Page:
Vera Klute announced as the winner of the Hennessy Portrait Prize 2015

Detail from Nick Miller, 'Last Sitting: Portrait of Barrie Cooke', 2013. © Nick Miller




On Tuesday 11th November, Hennessy and the National Gallery of Ireland announced Nick Miller as the winner of the inaugural Hennessy Portrait Prize 2014 at the official opening of the Hennessy Portrait Exhibition. Miller was selected by a judging panel of four for his piece Last Sitting: Portrait of Barrie Cooke, and was presented with a prize of €15,000 and a commission worth €5,000 to produce a portrait for inclusion in the National Portrait Collection.

More than 400 artists living in Ireland, and Irish citizens living abroad, entered the inaugural Hennessy Portrait Prize. Of these, 12 were shortlisted by the judging panel comprising Cristín Leach Hughes (The Sunday Times), Dr Declan Long (NCAD), Janet McLean (NGI), and Donald Teskey RHA and chaired by Sean Rainbird, Director of the National Gallery of Ireland. The winning work (Last Sitting: Portrait of Barrie Cooke) and the other eleven finalists’ portraits are on show at the National Gallery of Ireland until Sunday, 8th February 2015. Admission is free.

Commenting, Caroline Sleiman, Market Development Manager for Moët Hennessy said:

“Hennessy has been intrinsically linked to Irish Culture and our dedication to discovering gifted Irish talent goes back decades. Coming up to our 250th anniversary next year we are delighted to have welcomed this partnership with the National Gallery of Ireland to reinforce our commitment to Irish talent in exploring and celebrating the skill and creativity by so many wonderful artists. Reaching out to the Arts with the Hennessy Portrait Prize, we are delighted to have announced Nick Miller as the very first winner of this prestigious prize and look forward to welcoming many more.”

Adding to this, Sean Rainbird, director of the National Gallery of Ireland said:

“It has been a great delight to see so many entries for this inaugural competition. The range of settings and inventive use of different media demonstrates how vibrant portraiture remains today. Our congratulations to the winner and to each of the short-listed artists, and to Hennessy for their enthusiastic support of this new venture which we hope will continue for many years to come.”

Speaking on behalf of the judging panel, Dr Declan Long added:

“Given the strength and range of the short-listed artists’ work, we were faced with a very difficult decision in selecting a winner. Each of the 12 portraits had many impressive qualities, and each was highly distinctive in their approach to their subject. Our final choice is one that we all agreed was a very special achievement – representing a memorable encounter between artist and subject that has been realised in a sensitive and sophisticated manner.”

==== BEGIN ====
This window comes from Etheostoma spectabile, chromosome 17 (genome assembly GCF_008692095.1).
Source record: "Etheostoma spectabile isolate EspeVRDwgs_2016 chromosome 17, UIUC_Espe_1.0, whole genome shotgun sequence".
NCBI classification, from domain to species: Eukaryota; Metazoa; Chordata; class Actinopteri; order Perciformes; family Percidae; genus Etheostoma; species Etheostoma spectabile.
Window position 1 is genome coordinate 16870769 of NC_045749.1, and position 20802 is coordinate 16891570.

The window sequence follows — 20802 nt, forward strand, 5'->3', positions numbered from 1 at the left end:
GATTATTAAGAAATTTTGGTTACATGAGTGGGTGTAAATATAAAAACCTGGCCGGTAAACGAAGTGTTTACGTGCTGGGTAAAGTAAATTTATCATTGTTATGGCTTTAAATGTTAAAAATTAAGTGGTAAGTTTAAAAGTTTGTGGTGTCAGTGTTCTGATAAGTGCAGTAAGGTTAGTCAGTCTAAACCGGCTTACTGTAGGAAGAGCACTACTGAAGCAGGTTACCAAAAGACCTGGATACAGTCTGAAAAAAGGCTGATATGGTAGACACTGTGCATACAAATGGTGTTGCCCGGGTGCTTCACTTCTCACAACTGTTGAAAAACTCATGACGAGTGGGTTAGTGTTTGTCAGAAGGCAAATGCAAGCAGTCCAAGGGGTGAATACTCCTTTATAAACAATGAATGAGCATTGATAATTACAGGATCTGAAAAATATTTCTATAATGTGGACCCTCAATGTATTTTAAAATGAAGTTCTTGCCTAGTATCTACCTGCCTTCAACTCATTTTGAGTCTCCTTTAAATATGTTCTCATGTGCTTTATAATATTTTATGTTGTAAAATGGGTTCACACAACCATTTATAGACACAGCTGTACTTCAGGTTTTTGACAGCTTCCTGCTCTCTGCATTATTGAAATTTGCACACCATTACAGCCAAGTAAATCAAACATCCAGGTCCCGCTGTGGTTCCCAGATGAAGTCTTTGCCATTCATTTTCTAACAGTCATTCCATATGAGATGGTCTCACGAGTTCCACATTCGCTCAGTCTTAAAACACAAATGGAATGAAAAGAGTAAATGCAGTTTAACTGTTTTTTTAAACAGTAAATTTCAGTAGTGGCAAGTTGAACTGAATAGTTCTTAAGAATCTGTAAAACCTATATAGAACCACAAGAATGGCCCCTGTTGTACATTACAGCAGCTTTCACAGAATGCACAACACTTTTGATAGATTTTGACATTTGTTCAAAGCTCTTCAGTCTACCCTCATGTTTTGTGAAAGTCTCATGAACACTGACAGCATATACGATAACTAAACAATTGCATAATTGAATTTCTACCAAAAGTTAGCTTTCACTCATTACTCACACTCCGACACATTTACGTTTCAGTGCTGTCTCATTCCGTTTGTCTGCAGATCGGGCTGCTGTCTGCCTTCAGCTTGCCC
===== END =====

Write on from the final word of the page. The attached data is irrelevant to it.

Nick Miller addresses portraiture, nature and human encounters through painting, drawing and film. He was elected to Aosdána in 2001. Born in London, but based in Ireland since 1984, he currently lives and works in Co. Sligo. Miller has exhibited widely in Ireland and internationally, and has had solo museum exhibitions and projects at: IMMA; the RHA, Dublin; The Butler Gallery, Kilkenny; Centre Culturel Irlandais, Paris; New York Studio School, USA; Limerick City Gallery; and The CAC, Concord, MA, USA.

The Hennessy Portrait Prize was launched in March 2014. Open to artists in all disciplines, the aim is to showcase and encourage interest in contemporary portraiture, and to raise the profile of the National Portrait Collection at the National Gallery of Ireland.
An illustrated catalogue on the 12 short-listed portraits is available from the National Gallery Shop (€5). An exhibition of all 12 short-listed works continues in the Gallery until 8 February 2015. Admission is free.

About Hennessy
Immersed in Irish heritage, Hennessy has evolved to become one of Ireland’s most well-known and cherished brands. Founded in Cognac, France in 1765 by Corkonian Richard Hennessy, the brand’s distinctly Irish heritage has stood the test of time and today draws upon some 200 years of knowledge, talent, expertise and passion. It is a brand that is intrinsically linked to the Irish way of life and is complemented by Hennessy’s commitment to Ireland’s unique sociability and skill in creating unforgettable experiences.
Hennessy’s Savoir-Faire is evident from its unique heritage, tradition and exceptional craftsmanship which create Hennessy Cognac. Though the Hennessy brand has evolved throughout the years, the true art form of its traditions and methods remains timeless.

About the National Gallery of Ireland
Established in 1854 by an Act of Parliament, the National Gallery of Ireland houses the nation’s collection of European and Irish fine art spanning the early Renaissance to the 1950s. The collection comprises over 14,500 works of art. The Gallery is also home to the National Portrait Collection (established 1874). Over the years the collection has developed through the addition of paintings, drawings, watercolours and sculpture depicting eminent Irish individuals who have contributed to the civic, social, and cultural life of the nation. Since 1998 the National Portrait Collection has been enhanced by works which reflect both a more contemporary engagement with the affairs of the nation and a broader range of subjects. These include portraits of Mary and Nicholas Robinson by Mark Shields; Ronnie Delany by James Hanley; Bono by Louis le Brocquy; Maeve Binchy by Maeve McCarthy; Brian Friel by Mick O’Dea; Michael Longley by Colin Davidson; and Gay Byrne by John Kindness. More recently the Gallery acquired photographic portraits of Olwen Fouéré, Bob Geldof and Brian O’Driscoll by Kevin Abosch and Seamus Heaney by Jackie Nickerson.